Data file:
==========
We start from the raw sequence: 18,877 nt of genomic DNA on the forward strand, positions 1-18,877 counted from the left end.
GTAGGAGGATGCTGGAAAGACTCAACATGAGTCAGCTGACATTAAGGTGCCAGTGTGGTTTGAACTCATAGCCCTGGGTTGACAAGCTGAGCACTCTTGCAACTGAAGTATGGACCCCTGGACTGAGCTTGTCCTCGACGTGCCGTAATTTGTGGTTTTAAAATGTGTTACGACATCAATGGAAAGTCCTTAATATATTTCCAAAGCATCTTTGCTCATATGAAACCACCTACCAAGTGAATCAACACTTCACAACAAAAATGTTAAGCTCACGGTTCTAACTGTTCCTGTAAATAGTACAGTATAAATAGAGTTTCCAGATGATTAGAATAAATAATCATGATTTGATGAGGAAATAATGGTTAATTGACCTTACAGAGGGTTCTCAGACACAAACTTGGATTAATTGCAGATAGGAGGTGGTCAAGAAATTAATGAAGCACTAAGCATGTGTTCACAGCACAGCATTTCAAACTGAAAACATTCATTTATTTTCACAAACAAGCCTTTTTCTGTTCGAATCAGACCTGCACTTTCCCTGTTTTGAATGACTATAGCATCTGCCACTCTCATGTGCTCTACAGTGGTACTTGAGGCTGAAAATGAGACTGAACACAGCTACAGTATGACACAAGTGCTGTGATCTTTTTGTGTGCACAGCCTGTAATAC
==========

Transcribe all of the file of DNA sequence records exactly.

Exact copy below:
We start from the raw sequence: 18,877 nt of genomic DNA on the forward strand, positions 1-18,877 counted from the left end.
GTAGGAGGATGCTGGAAAGACTCAACATGAGTCAGCTGACATTAAGGTGCCAGTGTGGTTTGAACTCATAGCCCTGGGTTGACAAGCTGAGCACTCTTGCAACTGAAGTATGGACCCCTGGACTGAGCTTGTCCTCGACGTGCCGTAATTTGTGGTTTTAAAATGTGTTACGACATCAATGGAAAGTCCTTAATATATTTCCAAAGCATCTTTGCTCATATGAAACCACCTACCAAGTGAATCAACACTTCACAACAAAAATGTTAAGCTCACGGTTCTAACTGTTCCTGTAAATAGTACAGTATAAATAGAGTTTCCAGATGATTAGAATAAATAATCATGATTTGATGAGGAAATAATGGTTAATTGACCTTACAGAGGGTTCTCAGACACAAACTTGGATTAATTGCAGATAGGAGGTGGTCAAGAAATTAATGAAGCACTAAGCATGTGTTCACAGCACAGCATTTCAAACTGAAAACATTCATTTATTTTCACAAACAAGCCTTTTTCTGTTCGAATCAGACCTGCACTTTCCCTGTTTTGAATGACTATAGCATCTGCCACTCTCATGTGCTCTACAGTGGTACTTGAGGCTGAAAATGAGACTGAACACAGCTACAGTATGACACAAGTGCTGTGATCTTTTTGTGTGCACAGCCTGTAATAC